In recent years, as the global economic geography began to tear up the fabric of the fabled middle-class life in America, I started yelling again my frustrations with the political system that was seemingly uninterested in rewriting the social contract. Of course, nobody listens to me.
The frustrations got worse when the political faces for the rewriting came in the form of Bernie Sanders and the fascist! Major Buzzkill got promoted to General Malaise ;)
The next best thing then is to wallow in excellent company. Like with Laura Tyson and Anu Madgavkar.
The consequences of such failures are far-reaching. Stagnating or falling real incomes do not just act as a brake on consumption demand and GDP growth; they also fuel social and political discontent, as citizens lose confidence in existing economic structures.
Yep. And, unlike me, those two are awesomely qualified people to say that.
MGI surveys in France, the United Kingdom, and the US have found that people whose incomes are not growing, and who do not anticipate an improvement, tend to view trade and immigration much more negatively than those who are experiencing or foresee gains. The Brexit vote in the UK and bipartisan opposition to trade agreements in the US are clear signs of this.
In case you are wondering about MGI: It ain't any socialist think-tank! McKinsey Global Institute is as pro-capitalist as it can get, as I am sure this guy would attest to.
Another expert--this time a male, for a change--who is a columnist at another pro-capitalist publication, The Economist, also states the same ideas, using different words:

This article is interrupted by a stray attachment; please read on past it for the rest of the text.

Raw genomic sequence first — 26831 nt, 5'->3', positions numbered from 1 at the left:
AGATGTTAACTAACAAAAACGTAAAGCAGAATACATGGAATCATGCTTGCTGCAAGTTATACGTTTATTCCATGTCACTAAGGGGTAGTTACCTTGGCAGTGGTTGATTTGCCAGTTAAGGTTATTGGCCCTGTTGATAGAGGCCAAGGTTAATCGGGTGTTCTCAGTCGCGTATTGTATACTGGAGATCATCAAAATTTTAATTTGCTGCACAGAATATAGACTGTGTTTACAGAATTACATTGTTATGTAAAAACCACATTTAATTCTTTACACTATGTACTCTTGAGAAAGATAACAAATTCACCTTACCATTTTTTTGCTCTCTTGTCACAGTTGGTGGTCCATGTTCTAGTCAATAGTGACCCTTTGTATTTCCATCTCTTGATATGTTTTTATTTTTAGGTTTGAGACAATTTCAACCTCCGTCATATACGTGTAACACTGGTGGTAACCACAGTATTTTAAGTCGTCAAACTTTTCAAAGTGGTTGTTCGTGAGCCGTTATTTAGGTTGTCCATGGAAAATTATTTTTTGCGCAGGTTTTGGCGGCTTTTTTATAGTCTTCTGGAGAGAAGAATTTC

I think we are headed for a really important era in economic history. The Industrial Revolution is a pretty good guide of what that will look like. There will have to be a societal negotiation for how to share the gains from growth. That process will be long and drawn out. It will involve intense ideological conflict, and history suggests that a lot will go wrong.A lot will go wrong? Looks like I have company in the buzzkill department ;)
Bernie Sanders and Donald Trump are two sides of the beginning of this social evolution. Bernie is pushing along the direction of, "let’s distribute more." Trump is pushing along a related direction which is, "let’s exclude others who are not like us."I tell ya, misery loves (excellent) company!
So, what kind of challenging political/ideological issues can we expect in the near future?
What comes next would be higher wage subsidies and in-kind benefits, like tuition-free college or subsidized health care. But it’s coming, and the debate will be: If we’re going to pay people to do work that isn’t necessary, who do we let into the system? Who is allowed to benefit?If only we the people could talk about all these as responsible adults. Oh well, democracy ain't perfect!